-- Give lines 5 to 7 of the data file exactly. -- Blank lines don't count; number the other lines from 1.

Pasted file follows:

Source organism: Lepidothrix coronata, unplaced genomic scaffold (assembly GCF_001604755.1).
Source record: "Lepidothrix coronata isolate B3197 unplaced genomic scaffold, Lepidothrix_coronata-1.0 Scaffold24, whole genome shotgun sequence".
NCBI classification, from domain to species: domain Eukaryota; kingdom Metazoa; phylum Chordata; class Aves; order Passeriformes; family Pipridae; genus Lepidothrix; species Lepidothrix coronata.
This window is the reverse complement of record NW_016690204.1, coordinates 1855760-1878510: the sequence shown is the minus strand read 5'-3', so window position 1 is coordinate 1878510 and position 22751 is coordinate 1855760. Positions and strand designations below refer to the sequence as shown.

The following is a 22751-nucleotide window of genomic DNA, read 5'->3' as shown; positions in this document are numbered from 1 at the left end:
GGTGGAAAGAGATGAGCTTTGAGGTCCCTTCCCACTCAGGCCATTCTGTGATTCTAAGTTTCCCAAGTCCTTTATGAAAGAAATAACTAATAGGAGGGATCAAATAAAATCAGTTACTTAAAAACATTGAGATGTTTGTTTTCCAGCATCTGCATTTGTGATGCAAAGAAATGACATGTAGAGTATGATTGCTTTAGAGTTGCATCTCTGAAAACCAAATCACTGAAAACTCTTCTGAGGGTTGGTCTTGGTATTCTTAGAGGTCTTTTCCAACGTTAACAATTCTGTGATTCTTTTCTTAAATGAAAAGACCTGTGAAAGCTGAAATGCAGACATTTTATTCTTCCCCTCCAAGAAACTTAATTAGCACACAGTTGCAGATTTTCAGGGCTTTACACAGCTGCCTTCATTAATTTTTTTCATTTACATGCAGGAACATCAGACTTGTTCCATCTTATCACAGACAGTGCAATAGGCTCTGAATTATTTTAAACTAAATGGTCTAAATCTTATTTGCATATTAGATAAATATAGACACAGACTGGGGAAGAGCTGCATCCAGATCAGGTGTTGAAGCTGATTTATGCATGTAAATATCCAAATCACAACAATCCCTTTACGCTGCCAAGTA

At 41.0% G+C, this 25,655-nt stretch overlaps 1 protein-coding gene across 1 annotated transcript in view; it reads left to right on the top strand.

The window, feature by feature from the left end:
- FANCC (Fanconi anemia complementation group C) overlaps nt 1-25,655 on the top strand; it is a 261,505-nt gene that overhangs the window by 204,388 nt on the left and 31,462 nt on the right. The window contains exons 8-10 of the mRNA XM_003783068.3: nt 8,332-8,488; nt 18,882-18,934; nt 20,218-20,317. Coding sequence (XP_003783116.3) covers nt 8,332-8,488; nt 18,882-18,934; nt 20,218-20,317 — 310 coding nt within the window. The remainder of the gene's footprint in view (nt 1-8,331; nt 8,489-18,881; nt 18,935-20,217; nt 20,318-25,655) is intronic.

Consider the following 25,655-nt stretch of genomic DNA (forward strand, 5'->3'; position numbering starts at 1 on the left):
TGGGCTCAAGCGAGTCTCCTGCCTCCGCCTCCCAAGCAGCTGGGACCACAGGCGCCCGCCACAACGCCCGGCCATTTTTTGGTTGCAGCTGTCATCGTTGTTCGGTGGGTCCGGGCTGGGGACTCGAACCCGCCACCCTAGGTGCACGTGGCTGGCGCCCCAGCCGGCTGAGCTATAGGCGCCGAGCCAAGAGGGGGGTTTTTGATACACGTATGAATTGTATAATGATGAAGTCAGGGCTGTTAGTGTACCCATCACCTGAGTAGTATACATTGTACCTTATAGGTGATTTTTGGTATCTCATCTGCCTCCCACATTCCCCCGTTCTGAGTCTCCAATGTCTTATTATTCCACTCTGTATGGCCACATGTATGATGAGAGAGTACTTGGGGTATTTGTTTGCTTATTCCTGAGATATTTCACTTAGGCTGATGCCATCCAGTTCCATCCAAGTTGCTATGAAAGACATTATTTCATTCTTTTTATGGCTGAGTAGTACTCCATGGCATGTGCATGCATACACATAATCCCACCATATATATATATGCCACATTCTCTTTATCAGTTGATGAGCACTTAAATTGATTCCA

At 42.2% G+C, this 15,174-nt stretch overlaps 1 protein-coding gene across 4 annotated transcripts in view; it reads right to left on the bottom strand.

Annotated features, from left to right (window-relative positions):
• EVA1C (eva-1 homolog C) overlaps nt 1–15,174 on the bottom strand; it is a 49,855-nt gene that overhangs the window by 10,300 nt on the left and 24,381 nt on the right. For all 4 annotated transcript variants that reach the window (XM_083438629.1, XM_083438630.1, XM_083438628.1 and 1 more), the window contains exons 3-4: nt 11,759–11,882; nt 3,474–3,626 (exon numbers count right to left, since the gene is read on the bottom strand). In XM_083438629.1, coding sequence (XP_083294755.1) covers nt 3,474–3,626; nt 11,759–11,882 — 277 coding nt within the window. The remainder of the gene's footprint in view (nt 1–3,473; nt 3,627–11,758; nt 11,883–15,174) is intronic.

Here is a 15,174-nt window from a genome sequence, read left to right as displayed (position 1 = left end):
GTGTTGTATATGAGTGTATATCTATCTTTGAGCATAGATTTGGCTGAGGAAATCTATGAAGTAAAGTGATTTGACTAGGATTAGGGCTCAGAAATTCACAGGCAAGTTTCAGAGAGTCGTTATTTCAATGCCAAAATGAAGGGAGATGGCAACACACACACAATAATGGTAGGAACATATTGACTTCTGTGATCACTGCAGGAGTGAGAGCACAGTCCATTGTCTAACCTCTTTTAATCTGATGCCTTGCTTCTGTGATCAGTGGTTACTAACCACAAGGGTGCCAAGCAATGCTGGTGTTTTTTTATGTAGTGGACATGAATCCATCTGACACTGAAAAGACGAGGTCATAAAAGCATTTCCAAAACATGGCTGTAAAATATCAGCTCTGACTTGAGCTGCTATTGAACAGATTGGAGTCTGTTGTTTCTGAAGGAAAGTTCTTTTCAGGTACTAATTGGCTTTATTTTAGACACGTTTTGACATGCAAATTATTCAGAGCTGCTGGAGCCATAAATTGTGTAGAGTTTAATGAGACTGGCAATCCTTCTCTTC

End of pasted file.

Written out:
The following is a 22751-nucleotide window of genomic DNA, read 5'->3' as shown; positions in this document are numbered from 1 at the left end:
GGTGGAAAGAGATGAGCTTTGAGGTCCCTTCCCACTCAGGCCATTCTGTGATTCTAAGTTTCCCAAGTCCTTTATGAAAGAAATAACTAATAGGAGGGATCAAATAAAATCAGTTACTTAAAAACATTGAGATGTTTGTTTTCCAGCATCTGCATTTGTGATGCAAAGAAATGACATGTAGAGTATGATTGCTTTAGAGTTGCATCTCTGAAAACCAAATCACTGAAAACTCTTCTGAGGGTTGGTCTTGGTATTCTTAGAGGTCTTTTCCAACGTTAACAATTCTGTGATTCTTTTCTTAAATGAAAAGACCTGTGAAAGCTGAAATGCAGACATTTTATTCTTCCCCTCCAAGAAACTTAATTAGCACACAGTTGCAGATTTTCAGGGCTTTACACAGCTGCCTTCATTAATTTTTTTCATTTACATGCAGGAACATCAGACTTGTTCCATCTTATCACAGACAGTGCAATAGGCTCTGAATTATTTTAAACTAAATGGTCTAAATCTTATTTGCATATTAGATAAATATAGACACAGACTGGGGAAGAGCTGCATCCAGATCAGGTGTTGAAGCTGATTTATGCATGTAAATATCCAAATCACAACAATCCCTTTACGCTGCCAAGTA

At 41.0% G+C, this 25,655-nt stretch overlaps 1 protein-coding gene across 1 annotated transcript in view; it reads left to right on the top strand.